Hoisting iron is hard work. So if you're going to hit the gym to weight train with the notion of developing a hard body, make sure your body is ready for the effort.
"Body builders are just people, and they have similar needs [to] most athletes," says Boston-based Nancy Clark, a certified specialist in sports dietetics and author of "Nancy Clark's Sports Nutrition Guidebook. "They need adequate protein to build their muscles. And they need adequate carbohydrates to fuel their muscles, fuel their workouts. And it's good to have some essential fats, healthy fats, because they make the body work better."
The formula is pretty simple: Increased muscle mass results from the accumulation of small amounts of protein in response to each bout of exercise combined with nutrient intake [source: Tipton]. What "nutrients" you choose, however, can make a big difference.
Clark is a proponent of eating whole, and wholesome, foods -- as opposed to supplements -- since our bodies benefit from the synergistic effects. For example, the vitamin C we consume through fruits (or natural fruit juices) helps us absorb the iron found in whole grains.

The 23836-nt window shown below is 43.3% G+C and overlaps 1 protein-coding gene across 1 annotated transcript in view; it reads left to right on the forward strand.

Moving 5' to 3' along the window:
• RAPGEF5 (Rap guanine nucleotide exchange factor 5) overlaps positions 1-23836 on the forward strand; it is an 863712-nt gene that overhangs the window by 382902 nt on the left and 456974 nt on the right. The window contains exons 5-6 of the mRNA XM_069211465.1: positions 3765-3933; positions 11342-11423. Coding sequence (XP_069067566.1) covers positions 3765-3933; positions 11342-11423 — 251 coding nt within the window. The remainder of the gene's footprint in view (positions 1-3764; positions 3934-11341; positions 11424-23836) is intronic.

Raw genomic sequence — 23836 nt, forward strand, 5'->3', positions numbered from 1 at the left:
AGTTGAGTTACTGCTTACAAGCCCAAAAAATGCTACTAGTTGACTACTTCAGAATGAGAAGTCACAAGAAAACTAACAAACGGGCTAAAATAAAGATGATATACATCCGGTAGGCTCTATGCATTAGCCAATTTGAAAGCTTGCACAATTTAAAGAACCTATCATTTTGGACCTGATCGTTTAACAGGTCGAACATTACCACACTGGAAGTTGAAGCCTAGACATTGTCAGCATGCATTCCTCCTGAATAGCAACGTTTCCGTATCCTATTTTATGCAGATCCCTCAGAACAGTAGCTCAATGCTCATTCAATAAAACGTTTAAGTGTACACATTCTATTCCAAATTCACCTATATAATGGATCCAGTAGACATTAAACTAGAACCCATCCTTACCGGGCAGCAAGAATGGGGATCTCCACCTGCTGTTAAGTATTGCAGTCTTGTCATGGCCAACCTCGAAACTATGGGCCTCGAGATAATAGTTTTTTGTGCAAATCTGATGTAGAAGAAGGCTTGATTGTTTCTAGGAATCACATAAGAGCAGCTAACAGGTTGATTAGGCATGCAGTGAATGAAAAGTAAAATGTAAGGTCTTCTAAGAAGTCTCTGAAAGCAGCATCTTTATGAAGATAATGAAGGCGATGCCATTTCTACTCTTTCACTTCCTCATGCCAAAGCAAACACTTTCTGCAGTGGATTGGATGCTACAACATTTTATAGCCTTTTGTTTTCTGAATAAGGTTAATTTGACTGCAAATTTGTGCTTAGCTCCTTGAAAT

"My thing with body builders is that they tend to be obsessive compulsive, for whatever reason, and they're looking for the perfect diet," says Clark. "I tend to think of a diet that has 85 to 90 percent quality, and 10 to 15 percent whatever else, works. If they wanted to have a piece of birthday cake, that would be OK, too."
Conversely, body builders should keep in mind that just because they're more active, they can't eat whatever they want. "I don't believe in the good food/bad food model," says Clark. "I believe in moderation. Certainly high-fat, high-processed food isn't good for anybody."
"Even athletes die of heart attacks," she says. "There are a lot of marathoners who've gone out for a run and dropped dead in their tracks. No one is immune."
In other words, a diet that consists of sugary cereals for breakfast, greasy burgers and fries for lunch, processed chips for a snack, and frozen meals for dinner isn't going to provide the optimal fuel for your workouts.